Employers have responded by cutting jobs in a country where unemployment is already running at 25%.

The ruling African National Congress, in a governing alliance with organised labour, does not want to antagonise a group that has supplied it with millions of votes by pushing workers to accept more modest pay hikes.

Platinum and electricity
In other wage disputes, platinum miners and union members of state utility Eskom have been in talks with employers, who are trying to head off strikes in the two vital sectors.

Talks are expected this week between the powerful National Union of Mineworkers (NUM) and the world's top two platinum producers, Anglo American Platinum and Impala Platinum (Implats).

Since South Africa is the biggest producer of the precious metal used in jewellery and catalytic converters for cars, any strike would probably have an impact on global platinum prices.

The NUM said on Saturday that Implats had improved its pay rise offer to between 8% and 10%, but the labour group wants bigger, double-digit, increases.

NUM members at Eskom and two other unions plan a meeting on Tuesday on whether to accept a 7% offer from the utility that supplies nearly all of the country's power. The unions, which won hefty wage hikes last year, have been seeking 13% this year.

Any significant pay rises would affect the utility's strained balance sheet and could lead to further steep rises in electricity tariffs.

Meanwhile, the NUM on Monday rejected the latest pay rise offer from Exxaro Coal.

The union said in July it was demanding a 14% rise in wages from Exxaro operations not represented by the chamber of mines.

On Monday the union said the company had offered wage increases of between 8% and 10% depending on worker's category. The offer was for two years, it said.

"The NUM has rejected these offers ... The NUM will approach the Commission for Conciliation, Mediation and Arbitration for conciliation," the union said in a statement. -- Reuters, Sapa

‘Samwu strike boycotted by most’
Business Report 15 August 2011

Over 85 percent of SA Municipal Workers' Union (Samwu) members boycotted a strike over wage increases in Gauteng on Monday, the SABC reported.

Workers told the broadcaster they did not take part because of corruption within the “dysfunctional” provincial leadership.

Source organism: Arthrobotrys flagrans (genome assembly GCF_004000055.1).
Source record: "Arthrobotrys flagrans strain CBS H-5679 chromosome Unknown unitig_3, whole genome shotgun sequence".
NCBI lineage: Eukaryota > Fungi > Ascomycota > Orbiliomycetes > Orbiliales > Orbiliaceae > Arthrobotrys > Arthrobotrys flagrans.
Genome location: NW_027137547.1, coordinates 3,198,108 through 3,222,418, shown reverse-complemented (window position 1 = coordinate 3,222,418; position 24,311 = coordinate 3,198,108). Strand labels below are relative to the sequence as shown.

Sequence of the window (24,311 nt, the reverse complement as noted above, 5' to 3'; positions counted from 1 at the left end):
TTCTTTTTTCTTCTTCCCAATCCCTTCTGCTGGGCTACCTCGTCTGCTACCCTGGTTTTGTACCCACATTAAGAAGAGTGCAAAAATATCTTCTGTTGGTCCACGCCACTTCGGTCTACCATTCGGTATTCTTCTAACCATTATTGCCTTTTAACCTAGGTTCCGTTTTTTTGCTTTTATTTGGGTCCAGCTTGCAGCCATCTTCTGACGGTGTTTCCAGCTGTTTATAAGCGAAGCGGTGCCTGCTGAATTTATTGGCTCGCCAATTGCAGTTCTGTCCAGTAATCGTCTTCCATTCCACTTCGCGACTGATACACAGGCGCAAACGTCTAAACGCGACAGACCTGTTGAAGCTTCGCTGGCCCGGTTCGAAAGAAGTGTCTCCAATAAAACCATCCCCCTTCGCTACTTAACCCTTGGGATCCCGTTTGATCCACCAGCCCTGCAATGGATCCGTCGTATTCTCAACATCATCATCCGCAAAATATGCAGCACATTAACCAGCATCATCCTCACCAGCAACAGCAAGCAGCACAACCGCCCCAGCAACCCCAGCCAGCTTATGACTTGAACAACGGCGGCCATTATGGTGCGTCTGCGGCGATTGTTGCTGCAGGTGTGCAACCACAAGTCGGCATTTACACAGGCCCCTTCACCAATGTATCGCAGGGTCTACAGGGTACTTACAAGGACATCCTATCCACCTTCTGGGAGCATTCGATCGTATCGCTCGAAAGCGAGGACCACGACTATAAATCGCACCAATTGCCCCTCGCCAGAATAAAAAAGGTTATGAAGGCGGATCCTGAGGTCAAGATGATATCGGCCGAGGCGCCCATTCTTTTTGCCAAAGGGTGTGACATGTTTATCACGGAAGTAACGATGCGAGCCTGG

Their employer, the SA Local Government Association (Salga), said it was pleasantly surprised by the number of union members who arrived for work.

“We somehow expected it. We had put contingencies in place if the eventuality arose where we were overwhelmed... but there was not too much buy-in in Gauteng at least,” operations chief Lance Joel told Sapa.

He said if Gauteng did not attract strikers, it would be difficult to do so in any other province.

Samwu general secretary Mthandeki Nhlapo said he could not comment on participation until he had received feedback from provinces.

Workers around the country took to the streets on Monday for an 18 percent wage increase.

In Cape Town workers banged on bins and made fires out of trash outside the city's offices. Workers marched peacefully to the Bram Fischer building in Bloemfontein.

City of Johannesburg spokesman Nthatisi Modingoane said all essential services were running, despite the strike.

In Tshwane, only 17 percent workers failed to report for duty. In KwaZulu-Natal strikers stayed home as chilly weather gripped the province.

Samwu members wanted an 18 percent pay hike or R2000, whichever was greater.

Members rejected a six percent increase made to workers. Salga spokeswoman Milisa Kentane said their offer stood at 6.08 percent.

“Our doors remain open (for talks). But 18 percent is just not an option. Our municipalities will be unable to carry that.” - Sapa

COSATU at Rustenburg court
Cosatu 15 august 2011

The Congress of South African Trade Unions in the North West will stage a picket at the Rustenburg magisterial court on 16 August 2011.

The picket will be in demand of the arrest of all the other suspects who are implicated in the murder of comrade Moss Phakoe and that the arrested suspect must not be granted bail until he tells the police who his masters are.